The origins of this art in Brazil date back to Belo Horizonte, a city of the state of Minas Gerais, 1998 - 1999. Due to the abundance of gay festivities in the country, the culture initially spread to Rio de Janeiro and later to São Paulo, Brasília and Florianópolis. Many users of social networks (Facebook, Orkut, among others) posted their photos with banners (flags) to promote and / or demonstrate the art. There are some meetings in the park that are held to provide opportunities to practice, similar to those in the USA. Some of them even sponsored by the city (laws to encourage Culture, in Belo Horizonte). These are usually organized by art masters (flag masters) in some cities such as Belo Horizonte or São Paulo. Another city, Florianopolis, has seen an increase of flagging activities at festivals and parties since 2010. These events promote the exchange of experiences among the participants, ensuring the continued maintenance of Art and Culture with Flags on the national scene. On July 9, 2011, the fourth Minas Gerais flaggers meeting took place in Belo Horizonte, where several members of the country participated. It is the second largest meeting of Flaggers in the world, second only to the community of the city of San Francisco, California. Currently, this art can be seen in electronic culture scenes such as Raves in various parts of the country. The flags are not necessarily manufactured by flag-makers originating in Brazil by the original flaggers, but flags still continue to enter the scene through outside sources.
Performances and conferences have begun forming in various cities, including New York, San Francisco, Palm Springs, and Dallas. Conferences and workshops happen in 2 or 3 full day events, and teach construction and techniques from beginner to advanced. A short list of leaders in the community often travel to many of these events, becoming known internationally as masters in Flag Dancing.
The Texas Flagger Weekend ran from 2003 - 2009. The event consisted of growing number of flaggers from around the world, peaking in 2008 with 80+ participants. The event had various tracks, from beginners to advanced. In later years, the Weekend expanded to include multiple tracks, a circuit party and a showcase of performances, SpinOut, of their own, inspired by the San Francisco events of the same name.
New York hosted the "World Symposium of Fanning and Flagging" in 2005 and included movement classes, creation workshops, and performances, mostly held at The Center.
Flagging In The Park (FITP), started in 1997, is a fundraising gathering of flaggers, flow artists, and their supporters, happening in the National AIDS Memorial Grove in Golden Gate Park. The event was started as a celebration of life and an honoring of those who had passed by founder Jeff Kennedy; then held by a few core members of the close-knit SF Tribe; in 2002 - 2003 the event was produced in Dolores Park by Bryan Hughes; in 2005 the event moved back to the National AIDS Memorial Grove being led by Xavier Caylor; from 2014 to the present the event is being held by a group of flaggers from the Bay Area and beyond. The basic event includes: a live DJ spinning music, a time for reflection, and hat being passed to raise money for charity. The event is open to all and many flow arts forms can be seen there. One of the five events happens the last full weekend of July, on Saturday before the Up Your Alley Street Fair on Sunday, and is advertised as the (Flagger) SF Destination Weekend. The weekend offers a tie-dye opportunity (flag creation), FITP, and several opportunities to gather with and without flags, fans, hoops, poi or other flow art prop.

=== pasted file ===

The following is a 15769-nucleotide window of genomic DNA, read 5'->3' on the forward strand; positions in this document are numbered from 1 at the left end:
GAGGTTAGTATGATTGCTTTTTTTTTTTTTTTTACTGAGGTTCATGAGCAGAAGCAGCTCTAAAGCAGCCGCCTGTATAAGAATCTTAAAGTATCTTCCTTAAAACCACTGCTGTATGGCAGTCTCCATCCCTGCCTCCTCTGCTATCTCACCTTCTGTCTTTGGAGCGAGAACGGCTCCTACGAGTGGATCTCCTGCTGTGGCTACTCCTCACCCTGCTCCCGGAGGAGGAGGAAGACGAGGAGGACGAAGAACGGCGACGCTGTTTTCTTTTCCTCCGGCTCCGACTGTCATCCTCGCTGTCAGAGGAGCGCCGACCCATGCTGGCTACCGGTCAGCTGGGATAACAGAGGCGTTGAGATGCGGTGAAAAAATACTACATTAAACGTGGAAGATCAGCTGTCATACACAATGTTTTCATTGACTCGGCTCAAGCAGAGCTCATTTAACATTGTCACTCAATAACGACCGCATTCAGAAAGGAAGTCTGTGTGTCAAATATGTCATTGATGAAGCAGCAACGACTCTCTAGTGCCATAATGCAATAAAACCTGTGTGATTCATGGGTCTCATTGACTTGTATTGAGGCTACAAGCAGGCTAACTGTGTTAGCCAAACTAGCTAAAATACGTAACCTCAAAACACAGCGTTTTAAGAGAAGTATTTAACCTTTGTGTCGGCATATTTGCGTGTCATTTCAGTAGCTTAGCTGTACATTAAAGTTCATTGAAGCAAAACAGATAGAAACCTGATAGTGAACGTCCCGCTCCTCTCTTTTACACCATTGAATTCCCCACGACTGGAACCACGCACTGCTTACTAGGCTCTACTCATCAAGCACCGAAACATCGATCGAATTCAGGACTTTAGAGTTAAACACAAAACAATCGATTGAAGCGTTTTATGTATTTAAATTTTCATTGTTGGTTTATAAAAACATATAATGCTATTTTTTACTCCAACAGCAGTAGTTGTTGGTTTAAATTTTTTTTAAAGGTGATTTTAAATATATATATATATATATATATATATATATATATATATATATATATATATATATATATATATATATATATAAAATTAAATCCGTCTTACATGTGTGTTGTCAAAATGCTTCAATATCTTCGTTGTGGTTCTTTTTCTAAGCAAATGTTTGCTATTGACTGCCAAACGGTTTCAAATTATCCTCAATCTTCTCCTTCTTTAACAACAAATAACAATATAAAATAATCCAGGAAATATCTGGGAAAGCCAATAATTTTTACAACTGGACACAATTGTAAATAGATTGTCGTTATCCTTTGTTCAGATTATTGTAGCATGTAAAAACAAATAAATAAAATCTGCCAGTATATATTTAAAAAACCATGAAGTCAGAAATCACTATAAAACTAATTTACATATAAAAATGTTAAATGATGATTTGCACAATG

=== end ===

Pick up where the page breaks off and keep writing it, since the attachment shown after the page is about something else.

With so many in the community now calling Palm Springs home, 2018 was time to bring some of that magic to the desert. The Flagging in the Desert (FITD) was first held during PS Pride Weekend and then again in March 2019 with funds collected for local charities. Following the November 2019 event there were three FITD events planned for 2020. Following the February event COVID-19 impacted the schedule. The Desert Flaggers began monthly music videos involving first local flaggers and then expanding to flaggers across the country. Their videos are published to their website. The idea was to maintain a strong flagger community while at a distance. Locally they have continued with small group socially-responsible tie dye classes outside.
Another way the flagger community has maintained communication is though a weekly zoom meeting called the Virtual Flagging Studio which includes a short presentation, open flagging, and several "showcase" flaggers. Participation has grown to include flaggers world-wide.
- Genre Magazine, June 2004
- New York Blade, February 6, 2004
- Xavier Caylor, Producer of Flagging In The Park 1999 to present, August 2018
Flagging dance Facts for Kids. Kiddle Encyclopedia.